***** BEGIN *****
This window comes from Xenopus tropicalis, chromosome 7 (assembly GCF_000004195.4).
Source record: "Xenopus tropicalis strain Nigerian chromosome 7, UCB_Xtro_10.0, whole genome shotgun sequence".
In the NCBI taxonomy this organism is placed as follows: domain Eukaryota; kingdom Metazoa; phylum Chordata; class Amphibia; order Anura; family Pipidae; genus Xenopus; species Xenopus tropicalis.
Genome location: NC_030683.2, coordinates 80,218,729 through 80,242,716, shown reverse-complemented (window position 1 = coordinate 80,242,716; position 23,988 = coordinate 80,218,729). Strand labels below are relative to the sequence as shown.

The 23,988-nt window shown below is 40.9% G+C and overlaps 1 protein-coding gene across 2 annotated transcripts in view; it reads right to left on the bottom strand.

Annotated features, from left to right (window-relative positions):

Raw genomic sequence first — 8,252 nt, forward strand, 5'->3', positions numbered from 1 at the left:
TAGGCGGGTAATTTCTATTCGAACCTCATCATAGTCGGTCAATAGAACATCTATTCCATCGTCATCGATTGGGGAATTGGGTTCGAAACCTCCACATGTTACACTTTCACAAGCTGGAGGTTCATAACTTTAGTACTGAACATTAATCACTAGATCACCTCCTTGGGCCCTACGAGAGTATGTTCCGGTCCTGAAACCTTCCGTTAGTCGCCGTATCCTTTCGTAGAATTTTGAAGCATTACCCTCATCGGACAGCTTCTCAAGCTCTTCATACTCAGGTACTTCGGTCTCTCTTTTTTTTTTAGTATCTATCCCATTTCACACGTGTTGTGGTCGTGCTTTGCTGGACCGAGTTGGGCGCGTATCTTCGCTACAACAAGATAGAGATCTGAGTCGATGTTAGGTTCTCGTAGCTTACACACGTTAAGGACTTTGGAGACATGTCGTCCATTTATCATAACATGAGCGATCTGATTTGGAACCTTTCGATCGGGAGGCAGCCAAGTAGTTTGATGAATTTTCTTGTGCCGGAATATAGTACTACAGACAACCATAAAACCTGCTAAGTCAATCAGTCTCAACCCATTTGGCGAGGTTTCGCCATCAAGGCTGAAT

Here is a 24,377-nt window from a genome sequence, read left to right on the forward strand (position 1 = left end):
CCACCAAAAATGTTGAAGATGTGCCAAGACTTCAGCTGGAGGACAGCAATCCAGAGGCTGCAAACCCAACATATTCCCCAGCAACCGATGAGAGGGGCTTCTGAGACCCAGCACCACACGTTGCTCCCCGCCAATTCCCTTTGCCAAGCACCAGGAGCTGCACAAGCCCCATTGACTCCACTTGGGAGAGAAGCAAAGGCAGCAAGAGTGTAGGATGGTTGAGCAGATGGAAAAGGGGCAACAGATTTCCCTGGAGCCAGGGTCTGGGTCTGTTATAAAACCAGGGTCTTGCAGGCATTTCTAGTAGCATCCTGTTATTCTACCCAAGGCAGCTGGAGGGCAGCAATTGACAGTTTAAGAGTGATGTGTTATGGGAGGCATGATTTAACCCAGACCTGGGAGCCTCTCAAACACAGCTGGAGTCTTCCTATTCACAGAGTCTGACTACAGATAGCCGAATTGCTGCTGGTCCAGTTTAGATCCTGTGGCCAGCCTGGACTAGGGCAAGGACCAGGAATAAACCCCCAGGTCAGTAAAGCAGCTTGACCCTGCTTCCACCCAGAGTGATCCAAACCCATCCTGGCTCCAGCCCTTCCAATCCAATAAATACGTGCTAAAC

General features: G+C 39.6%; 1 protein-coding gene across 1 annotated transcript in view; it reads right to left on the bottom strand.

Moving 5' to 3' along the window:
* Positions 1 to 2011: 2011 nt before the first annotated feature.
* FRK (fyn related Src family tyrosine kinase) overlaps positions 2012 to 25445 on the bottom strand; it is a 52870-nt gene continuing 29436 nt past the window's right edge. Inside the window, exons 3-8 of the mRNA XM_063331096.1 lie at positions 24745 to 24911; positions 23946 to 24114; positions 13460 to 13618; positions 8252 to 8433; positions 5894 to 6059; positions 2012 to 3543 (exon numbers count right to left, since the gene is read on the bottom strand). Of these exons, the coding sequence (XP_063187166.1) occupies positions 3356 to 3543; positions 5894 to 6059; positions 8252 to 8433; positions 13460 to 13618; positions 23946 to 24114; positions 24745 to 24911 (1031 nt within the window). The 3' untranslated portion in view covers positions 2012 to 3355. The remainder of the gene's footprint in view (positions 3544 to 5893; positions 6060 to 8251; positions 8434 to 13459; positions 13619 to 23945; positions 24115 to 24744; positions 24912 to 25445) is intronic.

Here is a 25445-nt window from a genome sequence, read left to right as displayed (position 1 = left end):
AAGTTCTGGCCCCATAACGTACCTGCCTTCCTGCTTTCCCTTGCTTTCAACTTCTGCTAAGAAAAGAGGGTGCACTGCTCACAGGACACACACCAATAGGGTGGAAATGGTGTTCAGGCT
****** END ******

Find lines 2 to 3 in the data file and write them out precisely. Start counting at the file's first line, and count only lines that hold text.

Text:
Source record: "Xenopus tropicalis strain Nigerian chromosome 7, UCB_Xtro_10.0, whole genome shotgun sequence".
In the NCBI taxonomy this organism is placed as follows: domain Eukaryota; kingdom Metazoa; phylum Chordata; class Amphibia; order Anura; family Pipidae; genus Xenopus; species Xenopus tropicalis.